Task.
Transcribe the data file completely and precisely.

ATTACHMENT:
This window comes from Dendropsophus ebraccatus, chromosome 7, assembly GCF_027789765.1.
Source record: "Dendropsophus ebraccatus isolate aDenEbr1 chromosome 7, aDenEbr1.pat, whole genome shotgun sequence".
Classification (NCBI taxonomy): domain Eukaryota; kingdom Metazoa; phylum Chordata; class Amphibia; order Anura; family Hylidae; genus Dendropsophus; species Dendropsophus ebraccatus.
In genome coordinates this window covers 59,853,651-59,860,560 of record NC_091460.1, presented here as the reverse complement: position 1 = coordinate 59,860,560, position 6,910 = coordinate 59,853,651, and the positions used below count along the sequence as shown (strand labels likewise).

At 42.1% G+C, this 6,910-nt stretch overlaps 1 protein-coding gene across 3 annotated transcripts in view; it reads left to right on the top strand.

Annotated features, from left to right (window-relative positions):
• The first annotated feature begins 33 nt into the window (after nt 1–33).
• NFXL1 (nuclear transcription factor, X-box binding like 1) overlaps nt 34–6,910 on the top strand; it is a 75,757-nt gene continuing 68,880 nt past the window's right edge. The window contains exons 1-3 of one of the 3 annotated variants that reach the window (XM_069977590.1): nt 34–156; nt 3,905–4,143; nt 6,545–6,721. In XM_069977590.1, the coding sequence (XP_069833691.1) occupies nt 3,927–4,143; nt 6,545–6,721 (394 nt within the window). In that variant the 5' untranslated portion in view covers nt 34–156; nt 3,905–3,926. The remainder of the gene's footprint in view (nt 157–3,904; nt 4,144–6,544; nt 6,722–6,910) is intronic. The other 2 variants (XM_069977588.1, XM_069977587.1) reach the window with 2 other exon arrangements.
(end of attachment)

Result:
This window comes from Dendropsophus ebraccatus, chromosome 7, assembly GCF_027789765.1.
Source record: "Dendropsophus ebraccatus isolate aDenEbr1 chromosome 7, aDenEbr1.pat, whole genome shotgun sequence".
Classification (NCBI taxonomy): domain Eukaryota; kingdom Metazoa; phylum Chordata; class Amphibia; order Anura; family Hylidae; genus Dendropsophus; species Dendropsophus ebraccatus.
In genome coordinates this window covers 59,853,651-59,860,560 of record NC_091460.1, presented here as the reverse complement: position 1 = coordinate 59,860,560, position 6,910 = coordinate 59,853,651, and the positions used below count along the sequence as shown (strand labels likewise).

At 42.1% G+C, this 6,910-nt stretch overlaps 1 protein-coding gene across 3 annotated transcripts in view; it reads left to right on the top strand.

Annotated features, from left to right (window-relative positions):
• The first annotated feature begins 33 nt into the window (after nt 1–33).
• NFXL1 (nuclear transcription factor, X-box binding like 1) overlaps nt 34–6,910 on the top strand; it is a 75,757-nt gene continuing 68,880 nt past the window's right edge. The window contains exons 1-3 of one of the 3 annotated variants that reach the window (XM_069977590.1): nt 34–156; nt 3,905–4,143; nt 6,545–6,721. In XM_069977590.1, the coding sequence (XP_069833691.1) occupies nt 3,927–4,143; nt 6,545–6,721 (394 nt within the window). In that variant the 5' untranslated portion in view covers nt 34–156; nt 3,905–3,926. The remainder of the gene's footprint in view (nt 157–3,904; nt 4,144–6,544; nt 6,722–6,910) is intronic. The other 2 variants (XM_069977588.1, XM_069977587.1) reach the window with 2 other exon arrangements.